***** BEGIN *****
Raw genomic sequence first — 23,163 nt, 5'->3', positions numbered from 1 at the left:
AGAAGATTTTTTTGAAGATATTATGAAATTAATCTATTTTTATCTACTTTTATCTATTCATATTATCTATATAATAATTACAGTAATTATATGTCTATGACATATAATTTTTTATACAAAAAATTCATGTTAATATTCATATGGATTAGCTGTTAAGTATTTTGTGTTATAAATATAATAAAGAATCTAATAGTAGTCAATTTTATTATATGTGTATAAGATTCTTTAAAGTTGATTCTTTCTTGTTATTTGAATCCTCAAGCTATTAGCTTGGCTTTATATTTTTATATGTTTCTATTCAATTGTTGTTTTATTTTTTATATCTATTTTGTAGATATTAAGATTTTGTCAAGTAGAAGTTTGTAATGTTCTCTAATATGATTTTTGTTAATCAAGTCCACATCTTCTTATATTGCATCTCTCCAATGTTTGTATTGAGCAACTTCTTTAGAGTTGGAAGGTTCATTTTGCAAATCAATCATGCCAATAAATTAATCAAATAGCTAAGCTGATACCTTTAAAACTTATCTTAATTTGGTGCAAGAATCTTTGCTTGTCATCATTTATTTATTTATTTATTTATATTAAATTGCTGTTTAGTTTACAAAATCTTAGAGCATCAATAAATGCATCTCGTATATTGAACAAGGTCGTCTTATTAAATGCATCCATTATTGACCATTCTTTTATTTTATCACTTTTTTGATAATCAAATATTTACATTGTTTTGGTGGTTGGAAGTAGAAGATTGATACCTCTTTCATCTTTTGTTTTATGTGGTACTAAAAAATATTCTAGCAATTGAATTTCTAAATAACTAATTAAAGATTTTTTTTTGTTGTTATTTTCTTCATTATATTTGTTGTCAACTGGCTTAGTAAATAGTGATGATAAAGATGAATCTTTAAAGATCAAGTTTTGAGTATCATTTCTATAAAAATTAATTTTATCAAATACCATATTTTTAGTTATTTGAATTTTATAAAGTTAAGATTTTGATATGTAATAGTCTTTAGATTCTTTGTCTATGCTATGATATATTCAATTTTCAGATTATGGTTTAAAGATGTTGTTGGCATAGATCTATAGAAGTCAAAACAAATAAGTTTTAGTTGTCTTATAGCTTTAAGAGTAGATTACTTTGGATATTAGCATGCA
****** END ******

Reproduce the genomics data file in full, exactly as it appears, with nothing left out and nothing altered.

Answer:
Raw genomic sequence first — 23,163 nt, 5'->3', positions numbered from 1 at the left:
AGAAGATTTTTTTGAAGATATTATGAAATTAATCTATTTTTATCTACTTTTATCTATTCATATTATCTATATAATAATTACAGTAATTATATGTCTATGACATATAATTTTTTATACAAAAAATTCATGTTAATATTCATATGGATTAGCTGTTAAGTATTTTGTGTTATAAATATAATAAAGAATCTAATAGTAGTCAATTTTATTATATGTGTATAAGATTCTTTAAAGTTGATTCTTTCTTGTTATTTGAATCCTCAAGCTATTAGCTTGGCTTTATATTTTTATATGTTTCTATTCAATTGTTGTTTTATTTTTTATATCTATTTTGTAGATATTAAGATTTTGTCAAGTAGAAGTTTGTAATGTTCTCTAATATGATTTTTGTTAATCAAGTCCACATCTTCTTATATTGCATCTCTCCAATGTTTGTATTGAGCAACTTCTTTAGAGTTGGAAGGTTCATTTTGCAAATCAATCATGCCAATAAATTAATCAAATAGCTAAGCTGATACCTTTAAAACTTATCTTAATTTGGTGCAAGAATCTTTGCTTGTCATCATTTATTTATTTATTTATTTATATTAAATTGCTGTTTAGTTTACAAAATCTTAGAGCATCAATAAATGCATCTCGTATATTGAACAAGGTCGTCTTATTAAATGCATCCATTATTGACCATTCTTTTATTTTATCACTTTTTTGATAATCAAATATTTACATTGTTTTGGTGGTTGGAAGTAGAAGATTGATACCTCTTTCATCTTTTGTTTTATGTGGTACTAAAAAATATTCTAGCAATTGAATTTCTAAATAACTAATTAAAGATTTTTTTTTGTTGTTATTTTCTTCATTATATTTGTTGTCAACTGGCTTAGTAAATAGTGATGATAAAGATGAATCTTTAAAGATCAAGTTTTGAGTATCATTTCTATAAAAATTAATTTTATCAAATACCATATTTTTAGTTATTTGAATTTTATAAAGTTAAGATTTTGATATGTAATAGTCTTTAGATTCTTTGTCTATGCTATGATATATTCAATTTTCAGATTATGGTTTAAAGATGTTGTTGGCATAGATCTATAGAAGTCAAAACAAATAAGTTTTAGTTGTCTTATAGCTTTAAGAGTAGATTACTTTGGATATTAGCATGCA